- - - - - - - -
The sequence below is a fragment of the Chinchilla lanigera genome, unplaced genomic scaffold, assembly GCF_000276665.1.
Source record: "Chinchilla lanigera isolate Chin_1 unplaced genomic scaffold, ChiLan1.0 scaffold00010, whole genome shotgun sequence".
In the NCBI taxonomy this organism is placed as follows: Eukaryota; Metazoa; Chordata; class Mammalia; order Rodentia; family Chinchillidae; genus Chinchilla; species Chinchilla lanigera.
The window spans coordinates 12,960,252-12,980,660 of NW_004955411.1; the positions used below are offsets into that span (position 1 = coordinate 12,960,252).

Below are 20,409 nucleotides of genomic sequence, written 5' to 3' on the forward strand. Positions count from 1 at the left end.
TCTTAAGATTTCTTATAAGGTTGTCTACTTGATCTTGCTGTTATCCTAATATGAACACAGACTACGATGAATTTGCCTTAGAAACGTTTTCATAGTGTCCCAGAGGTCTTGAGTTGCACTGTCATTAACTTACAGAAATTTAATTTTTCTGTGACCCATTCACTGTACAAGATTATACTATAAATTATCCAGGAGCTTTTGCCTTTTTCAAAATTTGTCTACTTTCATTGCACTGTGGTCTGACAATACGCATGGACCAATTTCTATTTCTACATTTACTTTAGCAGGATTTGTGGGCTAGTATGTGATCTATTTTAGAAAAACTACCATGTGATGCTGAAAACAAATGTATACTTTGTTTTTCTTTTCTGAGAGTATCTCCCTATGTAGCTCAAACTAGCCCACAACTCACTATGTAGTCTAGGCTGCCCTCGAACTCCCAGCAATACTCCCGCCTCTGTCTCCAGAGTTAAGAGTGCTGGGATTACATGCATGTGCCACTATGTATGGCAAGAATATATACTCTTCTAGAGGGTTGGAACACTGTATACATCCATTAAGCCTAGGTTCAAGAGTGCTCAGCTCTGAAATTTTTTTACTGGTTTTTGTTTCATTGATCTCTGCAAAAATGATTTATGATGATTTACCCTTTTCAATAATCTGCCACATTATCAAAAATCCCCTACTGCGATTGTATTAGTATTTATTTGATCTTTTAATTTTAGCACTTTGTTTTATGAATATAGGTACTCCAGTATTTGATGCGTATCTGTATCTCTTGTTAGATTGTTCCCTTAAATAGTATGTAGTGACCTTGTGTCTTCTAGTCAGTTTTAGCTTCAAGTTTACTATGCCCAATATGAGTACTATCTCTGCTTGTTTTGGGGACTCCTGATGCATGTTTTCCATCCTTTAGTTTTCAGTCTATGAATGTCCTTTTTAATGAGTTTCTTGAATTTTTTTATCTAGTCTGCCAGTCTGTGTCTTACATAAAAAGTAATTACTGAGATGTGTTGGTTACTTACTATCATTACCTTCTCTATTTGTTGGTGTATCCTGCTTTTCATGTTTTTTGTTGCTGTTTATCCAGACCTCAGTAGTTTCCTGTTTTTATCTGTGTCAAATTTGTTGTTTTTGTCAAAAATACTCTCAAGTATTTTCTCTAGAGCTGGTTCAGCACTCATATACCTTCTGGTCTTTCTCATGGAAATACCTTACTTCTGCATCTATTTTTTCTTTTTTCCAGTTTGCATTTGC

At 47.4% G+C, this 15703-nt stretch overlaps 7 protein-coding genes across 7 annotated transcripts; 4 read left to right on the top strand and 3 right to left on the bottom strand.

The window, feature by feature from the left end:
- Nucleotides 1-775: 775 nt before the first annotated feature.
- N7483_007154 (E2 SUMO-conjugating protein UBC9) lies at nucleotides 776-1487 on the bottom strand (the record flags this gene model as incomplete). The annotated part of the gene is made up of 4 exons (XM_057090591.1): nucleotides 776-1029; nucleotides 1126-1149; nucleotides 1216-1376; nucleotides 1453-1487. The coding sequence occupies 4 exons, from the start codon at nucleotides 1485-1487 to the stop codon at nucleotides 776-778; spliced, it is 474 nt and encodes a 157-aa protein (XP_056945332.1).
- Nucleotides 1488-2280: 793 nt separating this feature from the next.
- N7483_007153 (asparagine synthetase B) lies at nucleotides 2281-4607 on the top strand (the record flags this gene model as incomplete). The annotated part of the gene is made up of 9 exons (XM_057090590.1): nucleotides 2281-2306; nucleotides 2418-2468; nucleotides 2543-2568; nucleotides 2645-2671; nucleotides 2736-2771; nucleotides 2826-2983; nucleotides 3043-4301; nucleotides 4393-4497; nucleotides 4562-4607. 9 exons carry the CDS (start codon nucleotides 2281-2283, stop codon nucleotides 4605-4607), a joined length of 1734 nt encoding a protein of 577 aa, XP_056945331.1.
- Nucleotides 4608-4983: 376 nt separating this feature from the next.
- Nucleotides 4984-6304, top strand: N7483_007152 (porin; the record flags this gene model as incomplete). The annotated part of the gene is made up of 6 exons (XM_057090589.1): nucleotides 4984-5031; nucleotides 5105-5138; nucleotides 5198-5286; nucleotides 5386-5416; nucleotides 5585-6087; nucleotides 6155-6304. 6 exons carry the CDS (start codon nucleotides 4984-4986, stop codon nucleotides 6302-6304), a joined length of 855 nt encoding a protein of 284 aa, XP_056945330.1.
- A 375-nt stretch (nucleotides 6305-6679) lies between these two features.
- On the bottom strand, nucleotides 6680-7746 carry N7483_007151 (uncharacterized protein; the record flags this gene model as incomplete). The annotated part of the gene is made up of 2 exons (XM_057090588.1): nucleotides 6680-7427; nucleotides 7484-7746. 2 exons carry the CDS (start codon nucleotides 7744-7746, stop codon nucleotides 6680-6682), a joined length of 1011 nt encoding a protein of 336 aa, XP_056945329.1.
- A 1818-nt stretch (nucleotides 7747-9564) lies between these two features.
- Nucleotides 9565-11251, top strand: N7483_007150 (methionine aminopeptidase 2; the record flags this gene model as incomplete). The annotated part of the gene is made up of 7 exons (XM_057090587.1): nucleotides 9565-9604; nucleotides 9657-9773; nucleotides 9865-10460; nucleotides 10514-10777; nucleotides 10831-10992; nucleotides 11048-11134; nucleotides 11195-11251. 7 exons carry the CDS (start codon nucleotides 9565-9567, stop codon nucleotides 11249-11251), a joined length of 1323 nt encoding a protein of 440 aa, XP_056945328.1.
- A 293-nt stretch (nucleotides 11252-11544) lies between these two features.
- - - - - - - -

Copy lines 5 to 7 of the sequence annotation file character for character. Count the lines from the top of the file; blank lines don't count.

Below are 20,409 nucleotides of genomic sequence, written 5' to 3' on the forward strand. Positions count from 1 at the left end.
TCTTAAGATTTCTTATAAGGTTGTCTACTTGATCTTGCTGTTATCCTAATATGAACACAGACTACGATGAATTTGCCTTAGAAACGTTTTCATAGTGTCCCAGAGGTCTTGAGTTGCACTGTCATTAACTTACAGAAATTTAATTTTTCTGTGACCCATTCACTGTACAAGATTATACTATAAATTATCCAGGAGCTTTTGCCTTTTTCAAAATTTGTCTACTTTCATTGCACTGTGGTCTGACAATACGCATGGACCAATTTCTATTTCTACATTTACTTTAGCAGGATTTGTGGGCTAGTATGTGATCTATTTTAGAAAAACTACCATGTGATGCTGAAAACAAATGTATACTTTGTTTTTCTTTTCTGAGAGTATCTCCCTATGTAGCTCAAACTAGCCCACAACTCACTATGTAGTCTAGGCTGCCCTCGAACTCCCAGCAATACTCCCGCCTCTGTCTCCAGAGTTAAGAGTGCTGGGATTACATGCATGTGCCACTATGTATGGCAAGAATATATACTCTTCTAGAGGGTTGGAACACTGTATACATCCATTAAGCCTAGGTTCAAGAGTGCTCAGCTCTGAAATTTTTTTACTGGTTTTTGTTTCATTGATCTCTGCAAAAATGATTTATGATGATTTACCCTTTTCAATAATCTGCCACATTATCAAAAATCCCCTACTGCGATTGTATTAGTATTTATTTGATCTTTTAATTTTAGCACTTTGTTTTATGAATATAGGTACTCCAGTATTTGATGCGTATCTGTATCTCTTGTTAGATTGTTCCCTTAAATAGTATGTAGTGACCTTGTGTCTTCTAGTCAGTTTTAGCTTCAAGTTTACTATGCCCAATATGAGTACTATCTCTGCTTGTTTTGGGGACTCCTGATGCATGTTTTCCATCCTTTAGTTTTCAGTCTATGAATGTCCTTTTTAATGAGTTTCTTGAATTTTTTTATCTAGTCTGCCAGTCTGTGTCTTACATAAAAAGTAATTACTGAGATGTGTTGGTTACTTACTATCATTACCTTCTCTATTTGTTGGTGTATCCTGCTTTTCATGTTTTTTGTTGCTGTTTATCCAGACCTCAGTAGTTTCCTGTTTTTATCTGTGTCAAATTTGTTGTTTTTGTCAAAAATACTCTCAAGTATTTTCTCTAGAGCTGGTTCAGCACTCATATACCTTCTGGTCTTTCTCATGGAAATACCTTACTTCTGCATCTATTTTTTCTTTTTTCCAGTTTGCATTTGC

At 47.4% G+C, this 15703-nt stretch overlaps 7 protein-coding genes across 7 annotated transcripts; 4 read left to right on the top strand and 3 right to left on the bottom strand.